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Afghanistan resisting Taliban oppression with art: Somaia Ramish’s poetry

I had the pleasure and honor of having a conversation with Somaia Ramish, one of the most important voices of Afghan poetry as well as rights activist, currently in exile in Netherland, after the dramatic return of the Talibans in August 2021 that forced dozens of artists to leave their country. She too was forced to seek political asylum as an artist and, moreover, voice of Afghan women’s rights, an intolerable combination for the ruling group who has thrown the country back into the most dramatic obscurantism. Somaia Ramish spoke to me about the impact of Taliban extremism on the most fragile and vulnerable part of the population, such as women, children, people with disabilities. Her poetry is deeply connected with social issues and political matters, linked to the distress and violence suffered by Afghan women; they are forced to marry even at a very young age, suffering from extreme poverty, for crimes of honor, for domestic violence.

Member of PEN, International Poetry Association, when she still was in Afghanistan, she wrote a remarkable essay in 2014 “Call me by my name”, mentioned by the New York Times, on the use of eliminating women’s name and the prohibition to mention the name in public. It is a deprivation of identity, a fundamental right for every person.

“LOAD POEMS LIKE GUNS” so begins one of her poems that emphasizes the power of the poetic word that opposes the violence of a world of abuses.

What does it mean writing poetry for an Afghan woman?

In Afghanistan, poetry is an inseparable part of everyday life. It is not just for the elite. Poetry is always a part of the daily life of the people. For example, children go to the mosque from the age of five in Afghanistan, and the Divan of Ghazals by Hafez and Saadi are among the first books they learn. From the age of five, poetry enters their world. Even those who are illiterate have many verses memorized. Mothers whisper poems to their children at bedtime. Men often recite poetry while working in the fields or in their shops… I say this to reach the point that poetry is very important for all people in Afghanistan. Both women poets and women in everyday life hold a special importance and place. In Persian language, Rabia Balkhi from Afghanistan in the 10th century was the first woman poet, and some of her works still exist today. She was not only the first woman poet in Persian but also the first victim of poetry and love, having written her last poems with her own blood as she died. This is meaningful to us. Throughout history, women poets have written with their blood. For women, writing is also a struggle; living in a male-dominated geography! Women throughout history have even written poetry under pseudonyms, expressing their love, emotions, beliefs, hatred, or protests through this medium.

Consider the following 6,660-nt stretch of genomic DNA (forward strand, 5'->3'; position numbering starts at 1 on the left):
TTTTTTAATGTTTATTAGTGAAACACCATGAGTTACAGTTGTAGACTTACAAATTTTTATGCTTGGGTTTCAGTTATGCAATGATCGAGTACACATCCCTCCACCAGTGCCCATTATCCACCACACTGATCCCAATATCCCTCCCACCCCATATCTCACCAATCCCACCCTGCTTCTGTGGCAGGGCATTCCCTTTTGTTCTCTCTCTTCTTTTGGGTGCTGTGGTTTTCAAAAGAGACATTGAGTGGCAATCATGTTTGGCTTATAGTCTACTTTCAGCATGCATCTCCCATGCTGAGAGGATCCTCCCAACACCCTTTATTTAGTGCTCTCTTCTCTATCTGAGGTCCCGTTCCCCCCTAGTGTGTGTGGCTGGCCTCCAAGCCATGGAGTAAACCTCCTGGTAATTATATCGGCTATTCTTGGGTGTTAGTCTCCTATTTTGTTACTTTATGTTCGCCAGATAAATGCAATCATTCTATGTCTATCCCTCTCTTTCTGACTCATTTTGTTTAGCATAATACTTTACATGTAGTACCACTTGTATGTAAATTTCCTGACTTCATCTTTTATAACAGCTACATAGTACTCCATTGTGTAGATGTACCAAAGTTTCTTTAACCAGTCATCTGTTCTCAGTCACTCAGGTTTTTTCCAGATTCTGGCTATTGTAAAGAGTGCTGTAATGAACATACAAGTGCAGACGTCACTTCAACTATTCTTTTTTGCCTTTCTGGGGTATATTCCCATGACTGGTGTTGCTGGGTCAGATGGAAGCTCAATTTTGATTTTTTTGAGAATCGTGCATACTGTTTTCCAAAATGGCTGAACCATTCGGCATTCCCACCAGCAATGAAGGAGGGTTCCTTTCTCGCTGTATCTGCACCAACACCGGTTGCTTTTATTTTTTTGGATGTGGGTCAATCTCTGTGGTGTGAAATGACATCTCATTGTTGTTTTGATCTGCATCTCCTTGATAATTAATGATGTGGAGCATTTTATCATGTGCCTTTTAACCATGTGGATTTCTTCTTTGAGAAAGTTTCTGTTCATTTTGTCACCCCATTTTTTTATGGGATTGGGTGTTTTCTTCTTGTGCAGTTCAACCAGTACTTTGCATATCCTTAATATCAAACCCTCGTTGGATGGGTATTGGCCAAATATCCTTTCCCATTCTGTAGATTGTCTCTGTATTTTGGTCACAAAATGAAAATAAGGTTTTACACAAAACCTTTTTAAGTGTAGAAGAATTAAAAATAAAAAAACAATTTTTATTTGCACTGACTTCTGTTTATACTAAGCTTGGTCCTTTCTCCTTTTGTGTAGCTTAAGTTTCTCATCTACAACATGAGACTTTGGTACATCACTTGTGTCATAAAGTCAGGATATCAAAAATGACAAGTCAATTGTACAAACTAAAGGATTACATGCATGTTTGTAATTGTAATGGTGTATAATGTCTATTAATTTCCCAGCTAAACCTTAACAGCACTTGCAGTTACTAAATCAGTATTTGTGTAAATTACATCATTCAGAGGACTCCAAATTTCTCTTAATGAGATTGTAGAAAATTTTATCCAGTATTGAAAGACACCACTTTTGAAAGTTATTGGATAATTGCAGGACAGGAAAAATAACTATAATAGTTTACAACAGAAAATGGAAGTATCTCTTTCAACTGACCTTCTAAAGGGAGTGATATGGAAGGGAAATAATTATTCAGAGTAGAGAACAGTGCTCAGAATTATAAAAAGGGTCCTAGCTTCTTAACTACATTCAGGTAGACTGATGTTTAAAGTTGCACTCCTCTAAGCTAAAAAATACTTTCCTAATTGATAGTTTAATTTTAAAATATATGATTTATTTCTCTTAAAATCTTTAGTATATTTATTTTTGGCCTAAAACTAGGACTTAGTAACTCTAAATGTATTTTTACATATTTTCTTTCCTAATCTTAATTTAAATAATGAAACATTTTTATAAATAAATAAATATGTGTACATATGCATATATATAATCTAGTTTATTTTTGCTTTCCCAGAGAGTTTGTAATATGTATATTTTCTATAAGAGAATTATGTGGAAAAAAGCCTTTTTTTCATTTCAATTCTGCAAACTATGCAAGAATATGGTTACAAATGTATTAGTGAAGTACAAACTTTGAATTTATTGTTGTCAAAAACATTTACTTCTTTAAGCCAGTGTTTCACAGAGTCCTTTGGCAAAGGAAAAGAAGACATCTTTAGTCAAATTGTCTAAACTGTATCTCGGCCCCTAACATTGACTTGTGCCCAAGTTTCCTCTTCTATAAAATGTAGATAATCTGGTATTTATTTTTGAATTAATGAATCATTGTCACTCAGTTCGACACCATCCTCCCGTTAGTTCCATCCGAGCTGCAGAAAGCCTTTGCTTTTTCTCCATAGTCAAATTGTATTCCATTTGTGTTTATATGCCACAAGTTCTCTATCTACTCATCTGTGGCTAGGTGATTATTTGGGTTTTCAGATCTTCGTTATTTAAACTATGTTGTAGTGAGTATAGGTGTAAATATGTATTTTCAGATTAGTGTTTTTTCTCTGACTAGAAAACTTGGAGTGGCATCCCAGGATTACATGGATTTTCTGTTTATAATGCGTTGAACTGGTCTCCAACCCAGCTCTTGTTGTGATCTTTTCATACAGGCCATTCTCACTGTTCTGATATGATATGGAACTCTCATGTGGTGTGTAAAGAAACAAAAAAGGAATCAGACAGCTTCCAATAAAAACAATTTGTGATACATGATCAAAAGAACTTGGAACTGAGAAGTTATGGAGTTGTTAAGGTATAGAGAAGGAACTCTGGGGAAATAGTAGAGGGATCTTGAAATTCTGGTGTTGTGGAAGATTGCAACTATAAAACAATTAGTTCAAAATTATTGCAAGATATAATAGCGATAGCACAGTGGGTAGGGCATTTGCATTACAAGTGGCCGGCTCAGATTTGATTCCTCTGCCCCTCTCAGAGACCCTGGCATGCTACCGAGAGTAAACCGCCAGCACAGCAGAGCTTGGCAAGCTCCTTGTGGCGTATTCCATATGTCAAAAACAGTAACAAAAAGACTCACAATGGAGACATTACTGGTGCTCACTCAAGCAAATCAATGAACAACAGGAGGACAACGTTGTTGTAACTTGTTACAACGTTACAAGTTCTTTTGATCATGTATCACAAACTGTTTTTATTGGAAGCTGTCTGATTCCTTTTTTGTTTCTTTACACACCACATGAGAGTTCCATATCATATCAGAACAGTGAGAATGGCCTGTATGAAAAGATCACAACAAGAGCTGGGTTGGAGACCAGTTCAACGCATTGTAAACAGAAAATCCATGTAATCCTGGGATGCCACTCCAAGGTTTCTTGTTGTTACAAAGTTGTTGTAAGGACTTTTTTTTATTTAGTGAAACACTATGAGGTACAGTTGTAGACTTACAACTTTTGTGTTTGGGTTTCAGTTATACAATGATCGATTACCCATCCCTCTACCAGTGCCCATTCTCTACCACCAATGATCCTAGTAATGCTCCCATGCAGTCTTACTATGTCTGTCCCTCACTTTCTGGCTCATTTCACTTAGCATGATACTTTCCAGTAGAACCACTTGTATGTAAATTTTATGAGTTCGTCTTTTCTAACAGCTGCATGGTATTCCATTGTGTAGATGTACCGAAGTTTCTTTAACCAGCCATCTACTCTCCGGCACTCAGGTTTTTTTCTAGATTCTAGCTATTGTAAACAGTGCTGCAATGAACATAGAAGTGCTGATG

Your poems are deeply related to the situation of your country. How much are you affected by the politics and social diseases of your compatriots?

Poetry and art are created in a political and social context. Therefore, in my opinion, poetry cannot be separated from society and its people. Just as art can take different forms in different life contexts. An artist, while committed to art and creating beauty, can also protest through art and be the voice of people’s demands and protests, enlighten, fight against darkness, inform, and bring about change! I believe that poetry cannot be calm and indifferent in a society where injustice prevails! In this time, when war threatens human lives in the most ruthless and violent forms around the world, poetry can stand beside truth and prevent politics and the media from silencing it. As an Afghan woman whose life has been entangled with migration, war, discrimination, and exile from childhood, how can my poetry be devoid of these sufferings? My poetry mirrors my experiences, feelings, thoughts, imaginations, and even hopes. Poetry for me today is a voice of protest and a reflection of what is happening in my life and the geography to which I belong.

What does it mean being a woman in your country today?